It might be argued that publications that are based on studies of multiple species, such as large phylogenetic analyses of an entire metazoan or plant group (e.g., a phylogenetic analysis of beetles) or monitoring projects, might lead to an inflation of certain citations or journals [30, 37]. However, this is no different than the long lists of GenBank entries for sequences or alignments that have come to dominate our publications and associated supplementary materials. Also, arguments that it is difficult to deal with the older literature are becoming increasingly obsolete as the number of online taxonomic databases (e.g., BHL, EoL, Gallica, AnimalBase, and others) rapidly increases. Authors working on projects involving large species data sets would also be more likely to seek out taxonomists for assistance with subsequent co-authorship - already a common practice for bioinformatical or mathematical problems in phylogenetic or statistical analyses. This will increase communication and collaboration as well as the accuracy and usefulness of the vetted work.

It might also be argued that citing old literature is not necessary and that taxonomic hypotheses should be handled as in other disciplines: these hypotheses become "general knowledge" and no longer require citation, such as the seminal discoveries of natural selection published by Wallace in 1855 [41] and Darwin in 1859 [42], or of plate tectonics published by Wegener in 1912 [43]. However, as was shown with the example of Hirudo medicinalis, even "well-established" species can become imprecise, and refined hypotheses with new species names must be formulated. Especially in the time of molecular analyses, we can expect many more surprises with broad implications for various fields, including human welfare. The recent findings [44] of unknown subgroups within the Anopheles gambiae Giles, 1902 [45] complex [46] that exhibit a high susceptibility to infection with wild Plasmodium falciparum (Welch, 1897) [47] must be cited in future analyses to acknowledge one's awareness of sympatric species with different ecological and behavioral strategies within the same strains. The finding of cryptic species in spitting cobras [48], as well as the rearrangement of the large species complex of the Asian pitvipers into distinct genera [49] has a direct implication on categorization of their medical importance, as well as antivenin indication, prescription and research [50]. Results like these are not restricted to small and cryptic living species but also comprise large animals such as turtles, monitor lizards, antelopes or bovids [5153] with direct implications on conservation biology and related fields [53, 54]. Hence it is more important than ever to include all means used for identification, so that the authors' awareness of taxonomic problems that can potentially confound their study, including species concepts applied [10], is obvious to the readers of their published results.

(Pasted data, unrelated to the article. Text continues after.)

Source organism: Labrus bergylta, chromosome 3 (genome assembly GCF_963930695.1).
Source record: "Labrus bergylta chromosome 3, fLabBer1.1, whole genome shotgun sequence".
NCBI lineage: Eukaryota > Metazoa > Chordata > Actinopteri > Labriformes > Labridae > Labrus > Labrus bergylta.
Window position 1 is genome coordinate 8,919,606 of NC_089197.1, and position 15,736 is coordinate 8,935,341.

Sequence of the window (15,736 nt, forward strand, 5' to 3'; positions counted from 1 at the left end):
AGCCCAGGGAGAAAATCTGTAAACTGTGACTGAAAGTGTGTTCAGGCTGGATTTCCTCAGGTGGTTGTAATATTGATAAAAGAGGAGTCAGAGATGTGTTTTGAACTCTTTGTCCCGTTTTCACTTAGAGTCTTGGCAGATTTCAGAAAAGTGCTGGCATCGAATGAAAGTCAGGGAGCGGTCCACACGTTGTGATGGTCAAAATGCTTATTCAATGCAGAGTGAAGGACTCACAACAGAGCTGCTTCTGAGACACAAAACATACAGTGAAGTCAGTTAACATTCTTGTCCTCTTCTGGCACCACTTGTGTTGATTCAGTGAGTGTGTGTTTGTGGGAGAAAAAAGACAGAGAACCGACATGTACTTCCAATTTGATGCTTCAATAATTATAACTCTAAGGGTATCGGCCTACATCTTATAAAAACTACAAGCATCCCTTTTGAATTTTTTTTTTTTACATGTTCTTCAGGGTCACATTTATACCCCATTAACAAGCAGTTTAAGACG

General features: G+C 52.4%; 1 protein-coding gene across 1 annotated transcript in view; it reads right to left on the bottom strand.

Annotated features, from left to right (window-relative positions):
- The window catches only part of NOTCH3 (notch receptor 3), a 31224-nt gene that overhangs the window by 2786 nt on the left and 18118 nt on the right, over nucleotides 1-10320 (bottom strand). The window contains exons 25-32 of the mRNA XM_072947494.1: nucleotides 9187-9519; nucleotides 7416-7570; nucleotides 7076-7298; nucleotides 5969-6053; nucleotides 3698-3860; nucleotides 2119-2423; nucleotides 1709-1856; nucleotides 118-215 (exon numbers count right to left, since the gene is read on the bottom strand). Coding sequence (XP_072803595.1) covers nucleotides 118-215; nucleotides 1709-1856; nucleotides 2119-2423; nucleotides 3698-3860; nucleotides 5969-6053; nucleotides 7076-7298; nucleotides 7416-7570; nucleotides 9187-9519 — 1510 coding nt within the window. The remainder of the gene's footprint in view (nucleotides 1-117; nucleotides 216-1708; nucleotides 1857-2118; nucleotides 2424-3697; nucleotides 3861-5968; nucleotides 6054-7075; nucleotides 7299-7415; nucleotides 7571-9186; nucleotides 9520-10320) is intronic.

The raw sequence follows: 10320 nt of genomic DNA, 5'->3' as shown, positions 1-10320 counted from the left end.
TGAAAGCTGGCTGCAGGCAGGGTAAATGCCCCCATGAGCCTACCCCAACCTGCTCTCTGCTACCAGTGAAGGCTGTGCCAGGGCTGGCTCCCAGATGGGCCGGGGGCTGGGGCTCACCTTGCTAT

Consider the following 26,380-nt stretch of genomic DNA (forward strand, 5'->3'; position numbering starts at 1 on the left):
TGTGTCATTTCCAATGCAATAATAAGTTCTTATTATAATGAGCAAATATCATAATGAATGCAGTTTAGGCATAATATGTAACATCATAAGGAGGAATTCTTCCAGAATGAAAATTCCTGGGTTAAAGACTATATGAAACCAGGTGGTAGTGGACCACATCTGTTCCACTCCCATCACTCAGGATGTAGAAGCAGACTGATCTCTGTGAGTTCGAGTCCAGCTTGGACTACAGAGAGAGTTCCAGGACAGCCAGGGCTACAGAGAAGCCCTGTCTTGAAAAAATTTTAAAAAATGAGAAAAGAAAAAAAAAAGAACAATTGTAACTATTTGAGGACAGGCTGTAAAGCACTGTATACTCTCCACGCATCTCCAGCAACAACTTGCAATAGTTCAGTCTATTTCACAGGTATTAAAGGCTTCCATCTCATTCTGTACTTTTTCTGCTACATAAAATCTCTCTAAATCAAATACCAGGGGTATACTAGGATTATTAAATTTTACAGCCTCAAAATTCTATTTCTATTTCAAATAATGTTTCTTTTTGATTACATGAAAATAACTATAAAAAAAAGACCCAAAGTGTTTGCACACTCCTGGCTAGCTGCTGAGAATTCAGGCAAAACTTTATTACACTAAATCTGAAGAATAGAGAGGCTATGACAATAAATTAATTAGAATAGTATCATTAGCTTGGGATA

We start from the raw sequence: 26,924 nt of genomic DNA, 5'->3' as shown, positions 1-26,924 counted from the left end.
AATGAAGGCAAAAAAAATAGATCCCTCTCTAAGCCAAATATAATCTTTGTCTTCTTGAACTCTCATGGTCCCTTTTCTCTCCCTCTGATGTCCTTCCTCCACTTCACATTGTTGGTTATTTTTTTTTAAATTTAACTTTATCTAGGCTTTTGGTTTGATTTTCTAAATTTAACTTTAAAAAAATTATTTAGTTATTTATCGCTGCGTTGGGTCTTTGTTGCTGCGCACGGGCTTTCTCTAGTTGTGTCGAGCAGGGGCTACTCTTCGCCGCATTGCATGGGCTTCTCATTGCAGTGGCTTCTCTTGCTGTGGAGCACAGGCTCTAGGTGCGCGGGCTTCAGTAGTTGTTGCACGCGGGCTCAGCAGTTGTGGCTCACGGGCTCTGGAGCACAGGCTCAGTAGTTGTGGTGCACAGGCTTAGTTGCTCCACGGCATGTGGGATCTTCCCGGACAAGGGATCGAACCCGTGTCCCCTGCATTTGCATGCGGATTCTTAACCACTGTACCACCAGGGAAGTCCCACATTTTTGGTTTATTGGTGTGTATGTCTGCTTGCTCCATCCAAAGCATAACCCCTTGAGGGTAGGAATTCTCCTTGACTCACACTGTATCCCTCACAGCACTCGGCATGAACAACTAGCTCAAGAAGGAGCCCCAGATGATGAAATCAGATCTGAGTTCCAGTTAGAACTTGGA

In addition, we would encourage all taxonomists, who are in one way or another responsible for journal administration to ensure that their publications are indexed by ISISM. Based on the situation in molluscan literature (pers. comm. P. Mikkelsen), we assume that more than 90 percent of all taxonomic journals are not indexed so that the overwhelming numbers of taxonomic citations are simply not counted. The inclusion in the ISISM data base will increase the awareness of the journal and guarantee a more accurate calculation of journal and author citation metrics. We estimate that indexing half of all taxonomic journals available today would increase citation indices (CIs) fivefold.


Taxonomic work has profound implications for all kinds of scientific disciplines. Previous attempts of a few colleagues to encourage citation policies concerning taxonomic descriptions [30, 36] have been largely ignored. Therefore, we once again emphatically appeal to colleagues and editors of journals for a much broader acknowledgement of the scientific work of taxonomists. The citation protocol as outlined above would give fair credit and recognition to those scientists who have dedicated their research careers to unveiling the earth's biodiversity and to the journals who have specialized in reporting these results. Currently, neither is recognized for their important contributions irrespective of their geographical location [1]. In addition, citation of species and taxon authorities will validate the taxonomic names used in scientific studies and will increase the robustness and usefulness of their results.

We are well aware of the severe shortcomings and weaknesses of CIs in systematics and taxonomy [16, 26, 5557]. However, we cannot ignore the system and its impact; instead we should fully participate to ensure fair and accurate representation of our colleagues and journals. The citation protocol outlined above will require little additional investment by researchers and editors, but would be an important acknowledgement of the vital contributions of taxonomists and hopefully increase the survival rate of this endangered group of scientists.

Author information

1Zoologisches Forschungsmuseum Alexander Koenig, Adenauerallee 160, 53113 Bonn, Germany

2Institute for Ecology, Evolution and Diversity, Goethe-University, Siesmayerstrasse 70, 60054 Frankfurt am Main, Germany

3Department of Entomology, The Natural History Museum, Cromwell Road, London SW7 5BD, UK

4Zoologische Staatssammlung München, Münchhausenstraße 21, 81247 München, Germany

5Department of Integrative Biology and Museum of Paleontology, University of California, Berkeley, CA 94720-4780, USA


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We thank W. Sudhaus (Berlin) for identifying the correct first citation of Caenorhabditis elegans. We also want to thank the reviewers for their valuable comments and suggestions for relevant literature. Lily Wescott (Bonn) helped in polishing the language.

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Correspondence to Heike Wägele.

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The authors declare that they have no competing interests.

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HW initiated and drafted the manuscript, all other authors contributed equally to the manuscript. All authors read and approved the final manuscript.

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Wägele, H., Klussmann-Kolb, A., Kuhlmann, M. et al. The taxonomist - an endangered race. A practical proposal for its survival. Front Zool 8, 25 (2011).

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  • Taxonomy crisis
  • taxonomic impediment
  • impact factor
  • original species description
  • citation index
  • systematics